J Alzheimers Dis. 2003 Jun;5(3):229-39. Lovell MA, Xie C, Xiong S, Markesbery WR. Sanders-Brown Center on Aging, University of Kentucky, 800 S. Limestone St., Lexington, KY 40536-0230, USA. firstname.lastname@example.org
Current evidence supports the role of oxidative stress in the pathogenesis of neuron degeneration in Alzheimer's disease (AD). alpha-Lipoic acid (LA), an essential cofactor in mitochondrial dehydrogenase reactions, functions as an antioxidant and reduces oxidative stress in aged animals. Here, we describe the effects of LA and its reduced form, dihydrolipoic acid (DHLA), in neuron cultures treated with amyloid beta-peptide (Abeta 25-35) and iron/hydrogen peroxide (Fe/H2O2). Pretreatment of dissociated primary hippocampal cultures with LA significantly protected against Abeta and Fe/H2O2 toxicity. In contrast, concomitant treatment of cultures with LA and Fe/H2O2 significantly potentiated the toxicity.
Decreased cell survival in cultures treated concomitantly with LA and Fe/H2O2 correlated with increased free radical production measured by dichlorofluorescein fluorescence. Treatment of cortical neurons with DHLA significantly protected glucose-transport against Fe/H2O2 or beta-mediated decreases although treatment with LA did not provide protection. These data suggest that DHLA, the reduced form of LA, significantly protects against both Abeta and Fe/H2O2 mediated toxicity. The data also suggest that concomitant exposure to LA and Fe/H2O2 significantly potentiates the oxidative stress.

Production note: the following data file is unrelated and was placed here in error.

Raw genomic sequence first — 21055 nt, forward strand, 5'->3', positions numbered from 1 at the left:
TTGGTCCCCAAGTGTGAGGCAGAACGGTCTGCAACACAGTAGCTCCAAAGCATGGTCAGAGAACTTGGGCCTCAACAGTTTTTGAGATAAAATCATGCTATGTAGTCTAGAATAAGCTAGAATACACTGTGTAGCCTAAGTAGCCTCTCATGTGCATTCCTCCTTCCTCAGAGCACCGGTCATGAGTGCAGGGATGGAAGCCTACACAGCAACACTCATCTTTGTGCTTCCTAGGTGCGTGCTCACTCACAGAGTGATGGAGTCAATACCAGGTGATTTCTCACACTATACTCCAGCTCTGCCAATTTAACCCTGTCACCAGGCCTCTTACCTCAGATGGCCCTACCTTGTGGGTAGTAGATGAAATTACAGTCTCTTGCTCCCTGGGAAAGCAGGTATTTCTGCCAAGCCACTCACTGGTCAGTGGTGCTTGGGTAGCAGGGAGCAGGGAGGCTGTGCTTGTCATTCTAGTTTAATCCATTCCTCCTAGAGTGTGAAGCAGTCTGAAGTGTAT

Overall, these data suggest that the oxidation state of LA is critical to its function and that in the absence of studies of LA/DHLA equilibria in human brain the use of LA as an antioxidant in disorders where there is increased Fe such as AD is of questionable efficacy.
PMID: 12897407 [PubMed – in process]